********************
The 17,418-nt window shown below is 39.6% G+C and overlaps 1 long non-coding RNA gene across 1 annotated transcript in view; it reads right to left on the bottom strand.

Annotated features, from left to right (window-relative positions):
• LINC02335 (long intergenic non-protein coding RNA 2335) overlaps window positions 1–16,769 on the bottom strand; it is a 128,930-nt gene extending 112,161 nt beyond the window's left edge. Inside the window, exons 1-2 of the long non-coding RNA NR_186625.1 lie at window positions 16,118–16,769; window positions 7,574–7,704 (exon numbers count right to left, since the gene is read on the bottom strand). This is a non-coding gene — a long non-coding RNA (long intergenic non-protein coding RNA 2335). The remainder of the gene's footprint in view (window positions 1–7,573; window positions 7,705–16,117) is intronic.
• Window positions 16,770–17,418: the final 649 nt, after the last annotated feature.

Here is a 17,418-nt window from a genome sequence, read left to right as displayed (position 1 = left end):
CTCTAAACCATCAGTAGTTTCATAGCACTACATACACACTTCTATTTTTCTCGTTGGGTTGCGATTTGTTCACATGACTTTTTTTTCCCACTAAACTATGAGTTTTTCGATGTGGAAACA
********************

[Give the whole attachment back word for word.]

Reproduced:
The 17,418-nt window shown below is 39.6% G+C and overlaps 1 long non-coding RNA gene across 1 annotated transcript in view; it reads right to left on the bottom strand.

Annotated features, from left to right (window-relative positions):
• LINC02335 (long intergenic non-protein coding RNA 2335) overlaps window positions 1–16,769 on the bottom strand; it is a 128,930-nt gene extending 112,161 nt beyond the window's left edge. Inside the window, exons 1-2 of the long non-coding RNA NR_186625.1 lie at window positions 16,118–16,769; window positions 7,574–7,704 (exon numbers count right to left, since the gene is read on the bottom strand). This is a non-coding gene — a long non-coding RNA (long intergenic non-protein coding RNA 2335). The remainder of the gene's footprint in view (window positions 1–7,573; window positions 7,705–16,117) is intronic.
• Window positions 16,770–17,418: the final 649 nt, after the last annotated feature.

Here is a 17,418-nt window from a genome sequence, read left to right as displayed (position 1 = left end):
CTCTAAACCATCAGTAGTTTCATAGCACTACATACACACTTCTATTTTTCTCGTTGGGTTGCGATTTGTTCACATGACTTTTTTTTCCCACTAAACTATGAGTTTTTCGATGTGGAAACA